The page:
I was extremely honored to have my work selected as one of the top three student papers at the 2021 IEEE Radar Conference. It is an accomplishment I achieved with the enduring support and invaluable expertise of my supervisors, Dr Mike Antoniou and Prof. Christopher John Baker, who, push me to give my best in everything I do. Hence, I would like to express my sincere gratitude to them first. I also would like to thank all the members of the Microwave Integrated System Laboratory group for creating an active and stimulating research environment. It is a pleasure for me to be part of this group of great people pushing the boundaries of the cutting-edge within radar technology. Working in such an environment helped and encouraged me to come up with new ideas to achieve my goals. Last but not least, I would like to express my special thanks to Muge Bekar who is my wife, friend and colleague for supporting and believing in me. Endless discussions and brainstorms with her led me to focus on solutions instead of problems.

Our paper "High-Resolution Drone-Borne SAR Using Off-the-Shelf High-Frequency Radars" examines the major drone-borne-SAR system characteristics, shows the importance of motion errors and presents an image formation algorithm tested through real-world experiments. It is our belief that drone-borne SAR will be soon used for many applications ranging from infrastructure monitoring to public security. Seeing my work receive recognition in such a top conference is a great source of motivation for going forward with my research.

At the experiment site.

Mahbub Rahman

It was a great honor for me to be selected as a finalist for the 2021 IEEE Radar Conference student paper competition. I won the 3rd place in the competition for my paper titled as ‘Multi-Frequency RF Sensors Data Adaptation for Motion recognition using Multi-modal Deep learning’. It’s always great to be recognized for the novel works.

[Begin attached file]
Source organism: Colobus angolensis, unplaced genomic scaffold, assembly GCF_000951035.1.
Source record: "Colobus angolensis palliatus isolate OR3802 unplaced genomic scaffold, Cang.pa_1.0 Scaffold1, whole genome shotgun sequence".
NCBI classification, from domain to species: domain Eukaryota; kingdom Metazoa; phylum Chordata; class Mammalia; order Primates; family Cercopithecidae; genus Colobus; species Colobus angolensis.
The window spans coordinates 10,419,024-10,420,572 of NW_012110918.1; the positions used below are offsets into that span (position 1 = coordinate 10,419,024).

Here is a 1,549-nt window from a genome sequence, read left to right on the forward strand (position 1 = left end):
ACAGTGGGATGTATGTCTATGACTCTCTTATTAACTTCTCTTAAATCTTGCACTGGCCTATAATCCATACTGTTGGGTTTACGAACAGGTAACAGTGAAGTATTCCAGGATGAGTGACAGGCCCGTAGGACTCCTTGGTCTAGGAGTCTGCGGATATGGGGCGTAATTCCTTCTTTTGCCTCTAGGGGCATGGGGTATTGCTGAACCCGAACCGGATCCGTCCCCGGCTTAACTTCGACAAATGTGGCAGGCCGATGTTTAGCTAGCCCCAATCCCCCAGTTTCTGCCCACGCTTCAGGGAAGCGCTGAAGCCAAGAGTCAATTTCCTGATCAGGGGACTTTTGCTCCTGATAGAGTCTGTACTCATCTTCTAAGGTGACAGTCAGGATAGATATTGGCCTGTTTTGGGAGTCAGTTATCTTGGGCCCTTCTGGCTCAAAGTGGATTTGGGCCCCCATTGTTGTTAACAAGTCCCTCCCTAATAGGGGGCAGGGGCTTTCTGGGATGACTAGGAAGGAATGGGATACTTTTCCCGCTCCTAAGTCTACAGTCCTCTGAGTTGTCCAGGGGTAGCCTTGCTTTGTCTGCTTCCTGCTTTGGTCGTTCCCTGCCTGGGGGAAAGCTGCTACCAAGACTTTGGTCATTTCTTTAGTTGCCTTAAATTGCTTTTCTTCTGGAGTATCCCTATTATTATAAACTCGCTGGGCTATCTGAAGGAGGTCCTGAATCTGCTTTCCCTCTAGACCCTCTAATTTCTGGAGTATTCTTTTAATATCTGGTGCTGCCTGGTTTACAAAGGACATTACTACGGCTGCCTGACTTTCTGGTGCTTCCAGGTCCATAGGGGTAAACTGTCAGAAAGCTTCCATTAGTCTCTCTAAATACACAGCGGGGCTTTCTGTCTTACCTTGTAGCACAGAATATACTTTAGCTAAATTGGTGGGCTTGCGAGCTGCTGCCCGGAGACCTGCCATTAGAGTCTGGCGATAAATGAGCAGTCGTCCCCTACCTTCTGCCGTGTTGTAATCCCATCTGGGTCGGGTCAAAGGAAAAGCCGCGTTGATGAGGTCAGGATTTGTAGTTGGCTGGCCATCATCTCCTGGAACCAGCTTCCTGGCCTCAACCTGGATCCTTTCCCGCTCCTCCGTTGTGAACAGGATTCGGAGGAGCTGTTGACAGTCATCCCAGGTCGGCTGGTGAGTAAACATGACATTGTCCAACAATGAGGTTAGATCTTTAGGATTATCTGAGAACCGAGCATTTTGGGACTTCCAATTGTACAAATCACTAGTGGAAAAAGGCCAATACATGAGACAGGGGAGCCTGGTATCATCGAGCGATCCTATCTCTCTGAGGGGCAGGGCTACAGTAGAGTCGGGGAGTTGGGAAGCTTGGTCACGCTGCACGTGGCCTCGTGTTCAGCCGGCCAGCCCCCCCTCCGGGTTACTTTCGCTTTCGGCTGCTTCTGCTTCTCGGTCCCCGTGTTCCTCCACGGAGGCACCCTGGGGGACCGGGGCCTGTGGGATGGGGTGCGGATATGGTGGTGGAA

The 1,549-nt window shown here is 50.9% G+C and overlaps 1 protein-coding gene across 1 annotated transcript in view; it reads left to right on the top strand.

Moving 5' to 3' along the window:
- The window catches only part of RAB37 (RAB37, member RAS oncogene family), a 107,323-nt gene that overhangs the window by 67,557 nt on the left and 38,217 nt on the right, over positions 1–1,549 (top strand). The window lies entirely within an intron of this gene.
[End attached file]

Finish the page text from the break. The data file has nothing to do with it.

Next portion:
I’m a senior year PhD student at the University of Alabama, Tuscaloosa; working at Computational Intelligence for RADAR (CI4R) lab. My research is focused on ‘Artificial Intelligence in RF sensing for Human Centric Smart Environment Design. This includes developing novel neural network architectures and training methodologies that incorporate physical sensor and target models for improved classification accuracy, robustness, and reduced computational complexity.

One of the fundamental research challenges in RF sensing is the lack of sufficient training data. To achieve state-of-the-art recognition performance for human motion classification in an indoor environment under low support samples, we proposed using Multi-Frequency RF sensors data to train a Multi-modal fusion network through a two-steps training process, in this award-winning conference paper. The significance of this work is that it can take input of different modalities (Video data, text, Wearable sensors data, Wi-fi data) along with radar data and can provide higher classification performance.

I want to give credit to my advisor Dr. Sevgi Z. Gurbuz for her enormous support during this work. Also, thanks to my wonderful lab-mate Emre Kurtoglu for his time to help me collecting the dataset.

The Multi-Frequency RF sensor network at UA CI4R lab.

Field of Interest

“The field of interest shall be the organization, systems engineering, design, development, integration, and operation of complex systems for space, air, ocean, or ground environments. These systems include but are not limited to navigation, avionics, mobile electric power and electronics, radar, sonar, telemetry, military, law-enforcement, automatic test, simulators, and command and control."